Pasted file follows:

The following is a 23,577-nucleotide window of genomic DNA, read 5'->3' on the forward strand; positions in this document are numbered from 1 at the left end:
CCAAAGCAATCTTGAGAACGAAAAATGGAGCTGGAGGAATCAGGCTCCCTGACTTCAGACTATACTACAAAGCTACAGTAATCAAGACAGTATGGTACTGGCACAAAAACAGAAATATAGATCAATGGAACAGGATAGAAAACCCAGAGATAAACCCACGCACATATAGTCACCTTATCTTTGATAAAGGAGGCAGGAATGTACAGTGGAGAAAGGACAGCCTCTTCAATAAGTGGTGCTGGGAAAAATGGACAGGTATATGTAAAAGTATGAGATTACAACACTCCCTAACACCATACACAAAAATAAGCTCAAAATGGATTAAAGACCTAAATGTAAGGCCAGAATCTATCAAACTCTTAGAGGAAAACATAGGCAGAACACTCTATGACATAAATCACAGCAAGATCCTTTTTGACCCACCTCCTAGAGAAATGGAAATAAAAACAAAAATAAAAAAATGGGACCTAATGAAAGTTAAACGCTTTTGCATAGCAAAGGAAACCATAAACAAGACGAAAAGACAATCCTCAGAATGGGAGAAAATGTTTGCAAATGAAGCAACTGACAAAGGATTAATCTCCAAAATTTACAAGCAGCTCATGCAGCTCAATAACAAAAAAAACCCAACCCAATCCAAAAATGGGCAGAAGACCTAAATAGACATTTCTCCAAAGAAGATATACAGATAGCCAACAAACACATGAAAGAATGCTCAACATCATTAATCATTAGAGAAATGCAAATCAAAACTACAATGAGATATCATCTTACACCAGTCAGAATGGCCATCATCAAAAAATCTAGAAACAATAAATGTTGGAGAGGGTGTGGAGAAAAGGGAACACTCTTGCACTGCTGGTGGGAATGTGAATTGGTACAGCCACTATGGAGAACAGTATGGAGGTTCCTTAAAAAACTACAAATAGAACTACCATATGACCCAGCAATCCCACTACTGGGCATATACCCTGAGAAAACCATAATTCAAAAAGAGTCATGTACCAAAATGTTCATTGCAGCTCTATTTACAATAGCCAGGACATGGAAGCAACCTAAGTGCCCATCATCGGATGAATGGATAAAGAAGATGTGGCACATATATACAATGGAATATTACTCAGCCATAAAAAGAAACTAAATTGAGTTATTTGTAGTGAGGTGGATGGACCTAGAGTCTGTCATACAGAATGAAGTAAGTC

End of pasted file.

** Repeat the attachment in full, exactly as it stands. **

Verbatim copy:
The following is a 23,577-nucleotide window of genomic DNA, read 5'->3' on the forward strand; positions in this document are numbered from 1 at the left end:
CCAAAGCAATCTTGAGAACGAAAAATGGAGCTGGAGGAATCAGGCTCCCTGACTTCAGACTATACTACAAAGCTACAGTAATCAAGACAGTATGGTACTGGCACAAAAACAGAAATATAGATCAATGGAACAGGATAGAAAACCCAGAGATAAACCCACGCACATATAGTCACCTTATCTTTGATAAAGGAGGCAGGAATGTACAGTGGAGAAAGGACAGCCTCTTCAATAAGTGGTGCTGGGAAAAATGGACAGGTATATGTAAAAGTATGAGATTACAACACTCCCTAACACCATACACAAAAATAAGCTCAAAATGGATTAAAGACCTAAATGTAAGGCCAGAATCTATCAAACTCTTAGAGGAAAACATAGGCAGAACACTCTATGACATAAATCACAGCAAGATCCTTTTTGACCCACCTCCTAGAGAAATGGAAATAAAAACAAAAATAAAAAAATGGGACCTAATGAAAGTTAAACGCTTTTGCATAGCAAAGGAAACCATAAACAAGACGAAAAGACAATCCTCAGAATGGGAGAAAATGTTTGCAAATGAAGCAACTGACAAAGGATTAATCTCCAAAATTTACAAGCAGCTCATGCAGCTCAATAACAAAAAAAACCCAACCCAATCCAAAAATGGGCAGAAGACCTAAATAGACATTTCTCCAAAGAAGATATACAGATAGCCAACAAACACATGAAAGAATGCTCAACATCATTAATCATTAGAGAAATGCAAATCAAAACTACAATGAGATATCATCTTACACCAGTCAGAATGGCCATCATCAAAAAATCTAGAAACAATAAATGTTGGAGAGGGTGTGGAGAAAAGGGAACACTCTTGCACTGCTGGTGGGAATGTGAATTGGTACAGCCACTATGGAGAACAGTATGGAGGTTCCTTAAAAAACTACAAATAGAACTACCATATGACCCAGCAATCCCACTACTGGGCATATACCCTGAGAAAACCATAATTCAAAAAGAGTCATGTACCAAAATGTTCATTGCAGCTCTATTTACAATAGCCAGGACATGGAAGCAACCTAAGTGCCCATCATCGGATGAATGGATAAAGAAGATGTGGCACATATATACAATGGAATATTACTCAGCCATAAAAAGAAACTAAATTGAGTTATTTGTAGTGAGGTGGATGGACCTAGAGTCTGTCATACAGAATGAAGTAAGTC